Three friends attempt to recapture their glory days by opening up a fraternity near their alma mater. (IMDb)
Call me a party-pooper, but it felt more enraging than funny watching Frank throw away his wife to live like a just-hit-puberty frat boy and Beanie pretty much do the same in spirit. Thank God for more level-headed Mitch (see his rant to Beanie), though in the end he isn’t quite enough to make the movie’s portrayal of stupidity (which does bring some decent laughs) anything more than a distasteful celebration of it. The third act with the misfits vs. uptight dean plot is slightly redeeming.
Elle Woods, a fashionable sorority queen is dumped by her boyfriend. She decides to follow him to law school, while she is there she figures out that there is more to her than just looks. (IMDb)
Plays up a lot of stereotypes–ditzy blonde only being one of them–but at least to the central one it offers a unique “both/and” response too: You can be both boy-crazy and a Harvard student; you can wear pink and be a serious lawyer (see Elle’s return to the courtroom); you can be smart and silly (see Elle’s mature grad speech ending with a squealed “We did it!”). Witherspoon, Wilson, and Coolidge with her side-romance with the handsome postman are all charming in this fluffy but pleasant flick.
Follows two young boys dealing with their parents’ divorce in Brooklyn in the 1980s. (IMDb)
The anti-climactic ending feels inconsequential and insubstantial, which is frustrating because the bulk of the film is anything but: Literally every scene is loaded with subtle meaning as a fantastic script teases out all the interesting nooks and crannies of the tragic and often disturbing dynamics of the broken family under study. Superbly acted, with a great stop-and-go soundtrack that adds distinct flavours throughout the sharply edited (any longer and it would have been too painful) drama.
On his latest expedition, Dr. Rick Marshall is sucked into a space-time vortex alongside his research assistant and a redneck survivalist. In this alternate universe, the trio make friends with a primate named Chaka, their only ally in a world full of dinosaurs and other fantastic creatures. (IMDb)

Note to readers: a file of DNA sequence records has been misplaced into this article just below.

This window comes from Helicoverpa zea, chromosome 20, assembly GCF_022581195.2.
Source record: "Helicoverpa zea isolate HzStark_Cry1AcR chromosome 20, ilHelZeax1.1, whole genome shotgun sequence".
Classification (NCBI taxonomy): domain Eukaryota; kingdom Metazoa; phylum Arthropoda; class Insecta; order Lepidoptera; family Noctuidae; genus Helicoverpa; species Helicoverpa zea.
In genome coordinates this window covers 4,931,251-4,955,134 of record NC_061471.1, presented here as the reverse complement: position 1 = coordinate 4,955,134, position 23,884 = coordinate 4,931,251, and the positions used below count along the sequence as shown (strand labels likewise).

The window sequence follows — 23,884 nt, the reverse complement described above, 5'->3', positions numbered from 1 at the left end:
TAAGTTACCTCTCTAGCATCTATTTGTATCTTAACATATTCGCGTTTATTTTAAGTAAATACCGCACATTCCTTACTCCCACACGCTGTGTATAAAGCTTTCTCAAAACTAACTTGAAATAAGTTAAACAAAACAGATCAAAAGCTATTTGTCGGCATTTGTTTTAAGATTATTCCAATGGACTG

I think it was when Rick, Will, and their ancient primate friend Chaka are chilling in a motel pool in the middle of a dinosaur-populated desert getting high off a weird jungle fruit that I realized this movie was actually kind of good, with its zany mix of campy 50s-esque sci-fi (see the actors in alien suits) and raunchy comedy (Ferrell’s pee-drinking scene had me in stitches), not to mention a few instances of surprisingly appealing visuals (the “cosmic lost and found” scenes especially).
Family man Phil Weston, a lifelong victim of his father’s competitive nature, takes on the coaching duties of a kids’ soccer team, and soon finds that he’s also taking on his father’s dysfunctional way of relating… (IMDb)
A wholly uninspired underdog rag-tag kids sports story (somehow Byong Sun’s ridiculous goal still hit me in the feels though) is matched in poor quality only by the predictable yet poorly executed central character development (Phil gets real crazy real fast, and repents even faster), hit-and-miss humour (more misses, obviously; the final “balls” commercial got a laugh out of me though), and Mike Ditka’s acting skills–so yeah, I guess pretty much everything else. 0-0 tie game.
A millionaire offers $10,000 to five people who agree to be locked in a large, spooky, rented house overnight with him and his wife. (IMDb)
After the unnerving opening sequence, it’s mostly just an awkwardly staged melodrama with cheesy dialogue and scares and confusing characters (Vincent’s villain vacillating between sinister and clueless being the worst of them), until an excellent couple of climactic twists (marred only by one ridiculously incompetent damsel in distress) tie things together in a surprisingly satisfying manner that even the rational Dr. Trent would approve of… if he survives the night, that is! Mwahaha.
While emigrating to the United States, a young Russian mouse gets separated from his family and must relocate them while trying to survive in a new country. (IMDb)
Moves much too quickly throughout (Fievel and Tiger’s friendship duet seems a little premature), which makes it difficult to appreciate any of the secondary characters in particular, but each scene, however brief, communicates effectively an aspect of the surprisingly serious immigration (see Fievel’s separation) turned searching for family (see the moments of dramatic irony in New York) plot. Nice animation and a few fun songs (“There’s No Cats in America” is a highlight) round out the film.